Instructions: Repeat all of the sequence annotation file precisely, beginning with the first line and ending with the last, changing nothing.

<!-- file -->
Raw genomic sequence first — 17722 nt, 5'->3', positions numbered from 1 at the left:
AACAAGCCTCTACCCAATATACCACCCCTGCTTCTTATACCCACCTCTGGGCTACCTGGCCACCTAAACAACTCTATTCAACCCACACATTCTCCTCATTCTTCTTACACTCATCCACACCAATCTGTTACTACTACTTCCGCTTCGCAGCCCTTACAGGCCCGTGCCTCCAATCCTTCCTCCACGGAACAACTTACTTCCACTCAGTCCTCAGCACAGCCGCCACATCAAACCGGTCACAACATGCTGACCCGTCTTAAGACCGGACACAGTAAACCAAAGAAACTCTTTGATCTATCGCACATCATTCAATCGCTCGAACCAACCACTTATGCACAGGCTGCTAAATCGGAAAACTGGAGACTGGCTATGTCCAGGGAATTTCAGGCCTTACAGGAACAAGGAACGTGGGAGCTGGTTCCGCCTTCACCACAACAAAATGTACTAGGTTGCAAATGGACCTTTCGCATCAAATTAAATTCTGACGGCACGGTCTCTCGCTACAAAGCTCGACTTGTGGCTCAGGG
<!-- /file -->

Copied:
Raw genomic sequence first — 17722 nt, 5'->3', positions numbered from 1 at the left:
AACAAGCCTCTACCCAATATACCACCCCTGCTTCTTATACCCACCTCTGGGCTACCTGGCCACCTAAACAACTCTATTCAACCCACACATTCTCCTCATTCTTCTTACACTCATCCACACCAATCTGTTACTACTACTTCCGCTTCGCAGCCCTTACAGGCCCGTGCCTCCAATCCTTCCTCCACGGAACAACTTACTTCCACTCAGTCCTCAGCACAGCCGCCACATCAAACCGGTCACAACATGCTGACCCGTCTTAAGACCGGACACAGTAAACCAAAGAAACTCTTTGATCTATCGCACATCATTCAATCGCTCGAACCAACCACTTATGCACAGGCTGCTAAATCGGAAAACTGGAGACTGGCTATGTCCAGGGAATTTCAGGCCTTACAGGAACAAGGAACGTGGGAGCTGGTTCCGCCTTCACCACAACAAAATGTACTAGGTTGCAAATGGACCTTTCGCATCAAATTAAATTCTGACGGCACGGTCTCTCGCTACAAAGCTCGACTTGTGGCTCAGGG